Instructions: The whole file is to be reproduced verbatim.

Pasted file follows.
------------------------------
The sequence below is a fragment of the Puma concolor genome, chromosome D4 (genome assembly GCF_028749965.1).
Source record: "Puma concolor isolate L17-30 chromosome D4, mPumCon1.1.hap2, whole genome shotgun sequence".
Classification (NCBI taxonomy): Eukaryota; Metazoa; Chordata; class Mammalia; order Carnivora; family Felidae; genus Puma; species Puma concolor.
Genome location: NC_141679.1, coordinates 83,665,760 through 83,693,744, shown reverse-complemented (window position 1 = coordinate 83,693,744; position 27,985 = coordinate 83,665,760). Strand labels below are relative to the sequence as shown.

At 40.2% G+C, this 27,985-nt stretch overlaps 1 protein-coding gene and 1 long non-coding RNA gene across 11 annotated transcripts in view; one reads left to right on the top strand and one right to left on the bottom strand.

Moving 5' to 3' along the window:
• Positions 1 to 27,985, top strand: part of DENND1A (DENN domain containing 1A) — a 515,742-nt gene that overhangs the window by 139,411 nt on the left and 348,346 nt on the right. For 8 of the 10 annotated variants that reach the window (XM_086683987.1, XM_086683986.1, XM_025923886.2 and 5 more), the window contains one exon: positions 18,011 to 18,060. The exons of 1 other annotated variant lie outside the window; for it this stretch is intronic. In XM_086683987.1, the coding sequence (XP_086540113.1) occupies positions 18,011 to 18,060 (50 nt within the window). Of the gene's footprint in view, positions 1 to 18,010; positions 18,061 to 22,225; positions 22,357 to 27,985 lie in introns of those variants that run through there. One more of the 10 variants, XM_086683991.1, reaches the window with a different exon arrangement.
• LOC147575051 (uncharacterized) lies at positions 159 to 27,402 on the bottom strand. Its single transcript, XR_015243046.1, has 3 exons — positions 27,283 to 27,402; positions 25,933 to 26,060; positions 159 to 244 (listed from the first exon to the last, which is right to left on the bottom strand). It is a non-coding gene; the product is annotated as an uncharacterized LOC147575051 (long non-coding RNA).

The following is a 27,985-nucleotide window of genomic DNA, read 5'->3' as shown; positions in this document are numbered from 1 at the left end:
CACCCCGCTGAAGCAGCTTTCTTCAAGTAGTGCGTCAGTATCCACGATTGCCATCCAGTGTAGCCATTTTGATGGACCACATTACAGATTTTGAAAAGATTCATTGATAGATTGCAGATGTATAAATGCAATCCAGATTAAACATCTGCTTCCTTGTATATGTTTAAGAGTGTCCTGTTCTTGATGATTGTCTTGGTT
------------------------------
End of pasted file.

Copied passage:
The sequence below is a fragment of the Puma concolor genome, chromosome D4 (genome assembly GCF_028749965.1).
Source record: "Puma concolor isolate L17-30 chromosome D4, mPumCon1.1.hap2, whole genome shotgun sequence".
Classification (NCBI taxonomy): Eukaryota; Metazoa; Chordata; class Mammalia; order Carnivora; family Felidae; genus Puma; species Puma concolor.
Genome location: NC_141679.1, coordinates 83,665,760 through 83,693,744, shown reverse-complemented (window position 1 = coordinate 83,693,744; position 27,985 = coordinate 83,665,760). Strand labels below are relative to the sequence as shown.

At 40.2% G+C, this 27,985-nt stretch overlaps 1 protein-coding gene and 1 long non-coding RNA gene across 11 annotated transcripts in view; one reads left to right on the top strand and one right to left on the bottom strand.

Moving 5' to 3' along the window:
• Positions 1 to 27,985, top strand: part of DENND1A (DENN domain containing 1A) — a 515,742-nt gene that overhangs the window by 139,411 nt on the left and 348,346 nt on the right. For 8 of the 10 annotated variants that reach the window (XM_086683987.1, XM_086683986.1, XM_025923886.2 and 5 more), the window contains one exon: positions 18,011 to 18,060. The exons of 1 other annotated variant lie outside the window; for it this stretch is intronic. In XM_086683987.1, the coding sequence (XP_086540113.1) occupies positions 18,011 to 18,060 (50 nt within the window). Of the gene's footprint in view, positions 1 to 18,010; positions 18,061 to 22,225; positions 22,357 to 27,985 lie in introns of those variants that run through there. One more of the 10 variants, XM_086683991.1, reaches the window with a different exon arrangement.
• LOC147575051 (uncharacterized) lies at positions 159 to 27,402 on the bottom strand. Its single transcript, XR_015243046.1, has 3 exons — positions 27,283 to 27,402; positions 25,933 to 26,060; positions 159 to 244 (listed from the first exon to the last, which is right to left on the bottom strand). It is a non-coding gene; the product is annotated as an uncharacterized LOC147575051 (long non-coding RNA).

The following is a 27,985-nucleotide window of genomic DNA, read 5'->3' as shown; positions in this document are numbered from 1 at the left end:
CACCCCGCTGAAGCAGCTTTCTTCAAGTAGTGCGTCAGTATCCACGATTGCCATCCAGTGTAGCCATTTTGATGGACCACATTACAGATTTTGAAAAGATTCATTGATAGATTGCAGATGTATAAATGCAATCCAGATTAAACATCTGCTTCCTTGTATATGTTTAAGAGTGTCCTGTTCTTGATGATTGTCTTGGTT